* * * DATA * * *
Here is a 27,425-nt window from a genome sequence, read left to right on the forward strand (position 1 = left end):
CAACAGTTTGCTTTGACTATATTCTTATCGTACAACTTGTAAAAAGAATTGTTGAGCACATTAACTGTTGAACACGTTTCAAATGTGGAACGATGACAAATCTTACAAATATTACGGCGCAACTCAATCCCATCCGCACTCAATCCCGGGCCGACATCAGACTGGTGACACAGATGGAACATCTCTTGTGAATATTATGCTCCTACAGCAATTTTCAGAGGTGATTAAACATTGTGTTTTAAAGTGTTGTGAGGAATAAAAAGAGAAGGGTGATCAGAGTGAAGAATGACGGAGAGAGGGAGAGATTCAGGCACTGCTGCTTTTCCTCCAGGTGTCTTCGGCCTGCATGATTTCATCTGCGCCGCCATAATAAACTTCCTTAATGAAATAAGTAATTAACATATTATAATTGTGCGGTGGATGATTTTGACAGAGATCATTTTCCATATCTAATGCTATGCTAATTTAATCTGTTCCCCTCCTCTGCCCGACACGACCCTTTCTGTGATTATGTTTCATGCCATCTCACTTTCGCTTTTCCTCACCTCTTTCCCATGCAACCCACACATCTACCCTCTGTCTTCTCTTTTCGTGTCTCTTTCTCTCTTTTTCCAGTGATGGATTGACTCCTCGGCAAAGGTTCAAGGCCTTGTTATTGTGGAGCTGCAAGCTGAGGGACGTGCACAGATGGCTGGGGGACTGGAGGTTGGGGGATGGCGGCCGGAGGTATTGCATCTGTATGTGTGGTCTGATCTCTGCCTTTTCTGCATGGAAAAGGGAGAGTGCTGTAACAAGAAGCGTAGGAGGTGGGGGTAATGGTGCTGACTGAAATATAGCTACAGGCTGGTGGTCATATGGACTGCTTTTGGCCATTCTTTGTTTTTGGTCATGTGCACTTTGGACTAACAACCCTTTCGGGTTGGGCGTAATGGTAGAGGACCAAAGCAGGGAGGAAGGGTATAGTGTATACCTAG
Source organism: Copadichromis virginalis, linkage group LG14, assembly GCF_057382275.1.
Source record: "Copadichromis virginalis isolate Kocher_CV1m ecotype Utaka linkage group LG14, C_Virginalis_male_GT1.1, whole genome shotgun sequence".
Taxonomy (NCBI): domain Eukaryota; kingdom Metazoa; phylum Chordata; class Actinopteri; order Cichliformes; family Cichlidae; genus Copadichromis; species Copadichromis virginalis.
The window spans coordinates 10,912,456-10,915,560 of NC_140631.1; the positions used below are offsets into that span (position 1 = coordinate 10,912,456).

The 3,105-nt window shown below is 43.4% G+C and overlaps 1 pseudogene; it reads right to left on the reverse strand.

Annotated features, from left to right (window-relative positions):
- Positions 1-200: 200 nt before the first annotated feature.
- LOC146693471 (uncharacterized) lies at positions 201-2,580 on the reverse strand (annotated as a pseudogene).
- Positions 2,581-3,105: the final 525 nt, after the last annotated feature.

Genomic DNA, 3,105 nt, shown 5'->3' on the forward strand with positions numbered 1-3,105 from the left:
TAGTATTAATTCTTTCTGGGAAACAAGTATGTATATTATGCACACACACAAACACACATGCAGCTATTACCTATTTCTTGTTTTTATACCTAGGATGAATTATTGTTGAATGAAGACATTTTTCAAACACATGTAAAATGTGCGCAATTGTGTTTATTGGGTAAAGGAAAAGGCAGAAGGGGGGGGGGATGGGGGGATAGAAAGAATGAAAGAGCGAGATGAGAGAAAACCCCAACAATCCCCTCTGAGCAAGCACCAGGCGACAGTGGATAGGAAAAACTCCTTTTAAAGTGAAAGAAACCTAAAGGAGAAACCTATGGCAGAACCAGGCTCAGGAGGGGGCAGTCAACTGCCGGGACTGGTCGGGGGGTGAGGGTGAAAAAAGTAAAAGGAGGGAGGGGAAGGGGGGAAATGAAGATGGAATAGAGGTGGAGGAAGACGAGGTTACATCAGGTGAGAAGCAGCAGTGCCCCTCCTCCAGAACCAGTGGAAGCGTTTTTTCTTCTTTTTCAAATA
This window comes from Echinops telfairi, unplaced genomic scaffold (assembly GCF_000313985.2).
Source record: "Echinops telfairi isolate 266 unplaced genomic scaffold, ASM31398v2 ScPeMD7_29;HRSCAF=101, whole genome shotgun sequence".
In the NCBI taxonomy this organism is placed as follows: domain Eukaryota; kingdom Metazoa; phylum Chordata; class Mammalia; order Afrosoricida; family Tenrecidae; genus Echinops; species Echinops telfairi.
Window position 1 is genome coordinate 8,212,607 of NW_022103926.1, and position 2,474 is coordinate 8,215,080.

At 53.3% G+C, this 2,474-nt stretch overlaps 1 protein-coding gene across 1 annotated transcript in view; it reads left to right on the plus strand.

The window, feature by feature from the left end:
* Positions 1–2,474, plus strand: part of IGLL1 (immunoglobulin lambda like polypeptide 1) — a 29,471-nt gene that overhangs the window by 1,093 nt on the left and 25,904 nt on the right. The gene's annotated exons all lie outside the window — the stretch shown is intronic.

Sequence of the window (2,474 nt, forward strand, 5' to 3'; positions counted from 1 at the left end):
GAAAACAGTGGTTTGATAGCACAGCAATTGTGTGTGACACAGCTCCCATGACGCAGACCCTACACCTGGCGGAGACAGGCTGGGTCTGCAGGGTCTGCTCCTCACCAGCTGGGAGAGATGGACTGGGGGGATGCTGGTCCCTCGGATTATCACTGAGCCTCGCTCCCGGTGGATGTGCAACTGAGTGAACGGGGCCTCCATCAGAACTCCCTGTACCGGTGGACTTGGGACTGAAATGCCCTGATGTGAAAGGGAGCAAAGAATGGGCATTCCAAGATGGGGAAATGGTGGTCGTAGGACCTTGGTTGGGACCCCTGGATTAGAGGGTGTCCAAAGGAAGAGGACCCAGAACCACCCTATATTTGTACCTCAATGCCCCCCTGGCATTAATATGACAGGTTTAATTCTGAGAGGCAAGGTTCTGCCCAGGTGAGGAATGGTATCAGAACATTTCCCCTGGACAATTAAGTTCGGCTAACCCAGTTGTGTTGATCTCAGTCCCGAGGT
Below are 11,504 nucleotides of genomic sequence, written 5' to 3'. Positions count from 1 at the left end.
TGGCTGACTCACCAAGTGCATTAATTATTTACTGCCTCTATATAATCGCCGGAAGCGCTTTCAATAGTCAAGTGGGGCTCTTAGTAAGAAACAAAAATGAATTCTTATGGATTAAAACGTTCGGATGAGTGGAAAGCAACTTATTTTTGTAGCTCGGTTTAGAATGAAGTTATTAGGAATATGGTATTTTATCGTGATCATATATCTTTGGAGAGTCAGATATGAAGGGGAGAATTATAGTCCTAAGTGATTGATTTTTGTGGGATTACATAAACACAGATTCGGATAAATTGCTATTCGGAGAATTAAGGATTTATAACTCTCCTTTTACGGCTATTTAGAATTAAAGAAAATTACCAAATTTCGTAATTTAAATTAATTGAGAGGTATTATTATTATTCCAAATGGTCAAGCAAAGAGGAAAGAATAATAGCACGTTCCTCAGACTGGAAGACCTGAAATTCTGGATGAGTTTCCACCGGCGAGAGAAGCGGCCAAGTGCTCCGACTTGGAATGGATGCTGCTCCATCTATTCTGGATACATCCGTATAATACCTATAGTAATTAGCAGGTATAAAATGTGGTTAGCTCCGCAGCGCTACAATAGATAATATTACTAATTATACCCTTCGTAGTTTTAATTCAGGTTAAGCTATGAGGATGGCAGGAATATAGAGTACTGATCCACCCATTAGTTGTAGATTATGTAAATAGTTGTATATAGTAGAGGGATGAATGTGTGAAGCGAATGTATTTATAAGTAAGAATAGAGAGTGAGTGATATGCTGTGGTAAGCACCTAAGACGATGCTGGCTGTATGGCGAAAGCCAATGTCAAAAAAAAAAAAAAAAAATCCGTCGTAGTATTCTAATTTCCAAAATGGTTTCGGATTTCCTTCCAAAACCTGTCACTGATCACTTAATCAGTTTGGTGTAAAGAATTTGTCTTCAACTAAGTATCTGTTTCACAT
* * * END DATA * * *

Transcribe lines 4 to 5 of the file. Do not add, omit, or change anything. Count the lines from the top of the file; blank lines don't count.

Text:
Source record: "Copadichromis virginalis isolate Kocher_CV1m ecotype Utaka linkage group LG14, C_Virginalis_male_GT1.1, whole genome shotgun sequence".
Taxonomy (NCBI): domain Eukaryota; kingdom Metazoa; phylum Chordata; class Actinopteri; order Cichliformes; family Cichlidae; genus Copadichromis; species Copadichromis virginalis.